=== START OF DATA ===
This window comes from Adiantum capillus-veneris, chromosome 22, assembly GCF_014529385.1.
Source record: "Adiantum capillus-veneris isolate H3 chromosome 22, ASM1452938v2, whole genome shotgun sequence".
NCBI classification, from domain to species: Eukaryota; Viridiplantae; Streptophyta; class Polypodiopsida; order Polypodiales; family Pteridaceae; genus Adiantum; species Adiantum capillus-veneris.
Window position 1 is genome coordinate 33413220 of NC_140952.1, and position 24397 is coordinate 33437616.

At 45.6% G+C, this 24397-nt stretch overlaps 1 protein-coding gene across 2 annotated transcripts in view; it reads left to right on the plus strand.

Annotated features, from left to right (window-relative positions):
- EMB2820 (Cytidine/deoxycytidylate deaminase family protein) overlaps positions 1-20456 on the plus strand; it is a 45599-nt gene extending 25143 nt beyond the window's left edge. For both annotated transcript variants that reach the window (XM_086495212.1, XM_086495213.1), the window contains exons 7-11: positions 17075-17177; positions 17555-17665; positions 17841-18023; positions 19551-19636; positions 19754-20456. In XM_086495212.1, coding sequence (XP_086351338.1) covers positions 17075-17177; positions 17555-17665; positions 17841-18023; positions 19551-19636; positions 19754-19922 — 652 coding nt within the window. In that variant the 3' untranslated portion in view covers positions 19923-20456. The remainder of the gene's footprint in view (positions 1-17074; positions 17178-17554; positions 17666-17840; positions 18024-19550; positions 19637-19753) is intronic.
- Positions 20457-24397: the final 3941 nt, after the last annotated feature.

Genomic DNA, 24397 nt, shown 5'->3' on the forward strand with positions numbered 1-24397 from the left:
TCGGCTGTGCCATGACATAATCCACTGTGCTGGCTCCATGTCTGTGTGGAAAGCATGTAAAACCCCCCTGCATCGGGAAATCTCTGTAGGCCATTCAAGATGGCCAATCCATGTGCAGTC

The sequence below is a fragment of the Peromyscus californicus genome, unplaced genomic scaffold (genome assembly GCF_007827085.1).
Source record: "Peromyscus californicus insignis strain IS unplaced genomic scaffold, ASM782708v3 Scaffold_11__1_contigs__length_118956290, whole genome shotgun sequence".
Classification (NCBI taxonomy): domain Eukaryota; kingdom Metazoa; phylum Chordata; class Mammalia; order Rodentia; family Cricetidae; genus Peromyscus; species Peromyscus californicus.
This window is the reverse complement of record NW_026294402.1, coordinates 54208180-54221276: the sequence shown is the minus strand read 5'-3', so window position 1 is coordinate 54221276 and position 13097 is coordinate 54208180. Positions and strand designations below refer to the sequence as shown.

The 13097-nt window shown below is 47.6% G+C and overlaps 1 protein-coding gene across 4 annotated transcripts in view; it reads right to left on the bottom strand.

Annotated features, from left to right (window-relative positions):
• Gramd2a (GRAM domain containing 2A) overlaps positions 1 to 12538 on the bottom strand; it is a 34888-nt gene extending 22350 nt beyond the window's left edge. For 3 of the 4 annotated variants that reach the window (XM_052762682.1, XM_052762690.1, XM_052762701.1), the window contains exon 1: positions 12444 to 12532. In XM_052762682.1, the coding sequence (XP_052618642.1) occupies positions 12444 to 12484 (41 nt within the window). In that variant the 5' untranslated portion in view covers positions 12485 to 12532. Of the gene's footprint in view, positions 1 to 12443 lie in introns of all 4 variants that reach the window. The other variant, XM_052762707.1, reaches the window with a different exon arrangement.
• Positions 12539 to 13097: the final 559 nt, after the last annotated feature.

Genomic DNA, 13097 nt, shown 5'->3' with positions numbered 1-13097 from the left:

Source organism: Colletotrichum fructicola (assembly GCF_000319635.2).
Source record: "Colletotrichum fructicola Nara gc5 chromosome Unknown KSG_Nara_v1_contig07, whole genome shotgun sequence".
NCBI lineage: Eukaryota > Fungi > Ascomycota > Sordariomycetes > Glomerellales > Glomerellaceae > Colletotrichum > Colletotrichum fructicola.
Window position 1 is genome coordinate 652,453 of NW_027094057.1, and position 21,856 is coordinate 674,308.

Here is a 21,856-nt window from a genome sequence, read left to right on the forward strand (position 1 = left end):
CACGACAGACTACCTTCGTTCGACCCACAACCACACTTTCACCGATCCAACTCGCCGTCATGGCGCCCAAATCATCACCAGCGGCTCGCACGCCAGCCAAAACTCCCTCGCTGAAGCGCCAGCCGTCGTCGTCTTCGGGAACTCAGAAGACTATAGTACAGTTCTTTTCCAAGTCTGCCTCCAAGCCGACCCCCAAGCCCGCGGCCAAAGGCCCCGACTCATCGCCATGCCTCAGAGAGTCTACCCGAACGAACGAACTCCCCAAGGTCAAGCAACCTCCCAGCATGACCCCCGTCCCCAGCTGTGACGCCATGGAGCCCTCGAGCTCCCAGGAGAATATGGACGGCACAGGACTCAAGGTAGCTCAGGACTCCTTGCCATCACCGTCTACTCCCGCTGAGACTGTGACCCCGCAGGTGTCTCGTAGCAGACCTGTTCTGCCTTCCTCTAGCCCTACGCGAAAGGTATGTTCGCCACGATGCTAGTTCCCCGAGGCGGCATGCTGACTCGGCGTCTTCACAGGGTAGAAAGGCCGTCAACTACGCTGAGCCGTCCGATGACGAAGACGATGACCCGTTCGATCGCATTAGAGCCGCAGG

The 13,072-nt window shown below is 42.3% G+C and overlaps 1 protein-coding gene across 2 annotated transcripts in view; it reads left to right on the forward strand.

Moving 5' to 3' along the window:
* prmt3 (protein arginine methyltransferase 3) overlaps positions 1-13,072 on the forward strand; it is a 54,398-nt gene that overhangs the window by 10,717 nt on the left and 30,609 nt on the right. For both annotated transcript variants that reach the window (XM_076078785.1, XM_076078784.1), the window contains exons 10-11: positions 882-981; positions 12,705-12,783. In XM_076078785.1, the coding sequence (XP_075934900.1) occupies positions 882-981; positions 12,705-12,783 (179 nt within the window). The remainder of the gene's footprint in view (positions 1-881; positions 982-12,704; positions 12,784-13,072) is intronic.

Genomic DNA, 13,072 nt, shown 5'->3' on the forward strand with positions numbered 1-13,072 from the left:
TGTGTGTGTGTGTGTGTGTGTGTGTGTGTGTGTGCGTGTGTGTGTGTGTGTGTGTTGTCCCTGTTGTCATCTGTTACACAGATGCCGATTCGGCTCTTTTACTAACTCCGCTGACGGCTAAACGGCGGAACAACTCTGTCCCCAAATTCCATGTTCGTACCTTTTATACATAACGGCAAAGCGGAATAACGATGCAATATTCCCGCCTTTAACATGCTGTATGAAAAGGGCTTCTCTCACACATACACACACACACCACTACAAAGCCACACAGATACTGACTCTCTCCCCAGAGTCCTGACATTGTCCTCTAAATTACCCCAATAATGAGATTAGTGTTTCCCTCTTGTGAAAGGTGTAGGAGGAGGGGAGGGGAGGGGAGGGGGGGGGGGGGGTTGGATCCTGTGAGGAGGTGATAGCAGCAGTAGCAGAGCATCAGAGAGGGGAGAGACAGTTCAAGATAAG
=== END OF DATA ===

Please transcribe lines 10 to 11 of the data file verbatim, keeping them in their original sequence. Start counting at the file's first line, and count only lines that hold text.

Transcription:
TCGGCTGTGCCATGACATAATCCACTGTGCTGGCTCCATGTCTGTGTGGAAAGCATGTAAAACCCCCCTGCATCGGGAAATCTCTGTAGGCCATTCAAGATGGCCAATCCATGTGCAGTC

The sequence below is a fragment of the Peromyscus californicus genome, unplaced genomic scaffold (genome assembly GCF_007827085.1).